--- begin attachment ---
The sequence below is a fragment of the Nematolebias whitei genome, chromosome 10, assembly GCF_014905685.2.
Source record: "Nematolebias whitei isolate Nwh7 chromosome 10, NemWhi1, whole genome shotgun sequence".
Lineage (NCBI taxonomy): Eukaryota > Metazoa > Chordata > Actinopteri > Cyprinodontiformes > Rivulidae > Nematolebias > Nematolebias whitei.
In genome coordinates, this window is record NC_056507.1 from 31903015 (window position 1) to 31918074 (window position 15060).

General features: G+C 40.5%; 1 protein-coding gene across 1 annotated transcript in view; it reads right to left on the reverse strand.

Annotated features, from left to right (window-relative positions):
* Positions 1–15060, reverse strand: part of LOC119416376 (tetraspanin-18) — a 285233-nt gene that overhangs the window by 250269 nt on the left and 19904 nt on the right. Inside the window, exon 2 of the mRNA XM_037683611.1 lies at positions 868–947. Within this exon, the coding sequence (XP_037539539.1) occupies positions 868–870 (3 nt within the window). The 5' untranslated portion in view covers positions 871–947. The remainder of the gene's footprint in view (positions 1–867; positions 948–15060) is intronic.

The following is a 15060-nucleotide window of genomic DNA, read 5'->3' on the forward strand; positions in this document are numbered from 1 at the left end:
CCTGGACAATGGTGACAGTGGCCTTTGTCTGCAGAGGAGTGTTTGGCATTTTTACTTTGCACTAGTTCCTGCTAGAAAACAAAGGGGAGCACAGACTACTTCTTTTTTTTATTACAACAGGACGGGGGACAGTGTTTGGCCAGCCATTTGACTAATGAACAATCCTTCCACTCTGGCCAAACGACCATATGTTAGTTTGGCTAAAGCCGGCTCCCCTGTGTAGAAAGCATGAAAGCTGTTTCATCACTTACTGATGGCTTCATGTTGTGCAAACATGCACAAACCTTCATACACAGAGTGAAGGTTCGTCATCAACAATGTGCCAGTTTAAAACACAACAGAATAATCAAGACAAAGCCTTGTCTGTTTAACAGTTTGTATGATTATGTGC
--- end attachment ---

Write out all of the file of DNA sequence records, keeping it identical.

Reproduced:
The sequence below is a fragment of the Nematolebias whitei genome, chromosome 10, assembly GCF_014905685.2.
Source record: "Nematolebias whitei isolate Nwh7 chromosome 10, NemWhi1, whole genome shotgun sequence".
Lineage (NCBI taxonomy): Eukaryota > Metazoa > Chordata > Actinopteri > Cyprinodontiformes > Rivulidae > Nematolebias > Nematolebias whitei.
In genome coordinates, this window is record NC_056507.1 from 31903015 (window position 1) to 31918074 (window position 15060).

General features: G+C 40.5%; 1 protein-coding gene across 1 annotated transcript in view; it reads right to left on the reverse strand.

Annotated features, from left to right (window-relative positions):
* Positions 1–15060, reverse strand: part of LOC119416376 (tetraspanin-18) — a 285233-nt gene that overhangs the window by 250269 nt on the left and 19904 nt on the right. Inside the window, exon 2 of the mRNA XM_037683611.1 lies at positions 868–947. Within this exon, the coding sequence (XP_037539539.1) occupies positions 868–870 (3 nt within the window). The 5' untranslated portion in view covers positions 871–947. The remainder of the gene's footprint in view (positions 1–867; positions 948–15060) is intronic.

The following is a 15060-nucleotide window of genomic DNA, read 5'->3' on the forward strand; positions in this document are numbered from 1 at the left end:
CCTGGACAATGGTGACAGTGGCCTTTGTCTGCAGAGGAGTGTTTGGCATTTTTACTTTGCACTAGTTCCTGCTAGAAAACAAAGGGGAGCACAGACTACTTCTTTTTTTTATTACAACAGGACGGGGGACAGTGTTTGGCCAGCCATTTGACTAATGAACAATCCTTCCACTCTGGCCAAACGACCATATGTTAGTTTGGCTAAAGCCGGCTCCCCTGTGTAGAAAGCATGAAAGCTGTTTCATCACTTACTGATGGCTTCATGTTGTGCAAACATGCACAAACCTTCATACACAGAGTGAAGGTTCGTCATCAACAATGTGCCAGTTTAAAACACAACAGAATAATCAAGACAAAGCCTTGTCTGTTTAACAGTTTGTATGATTATGTGC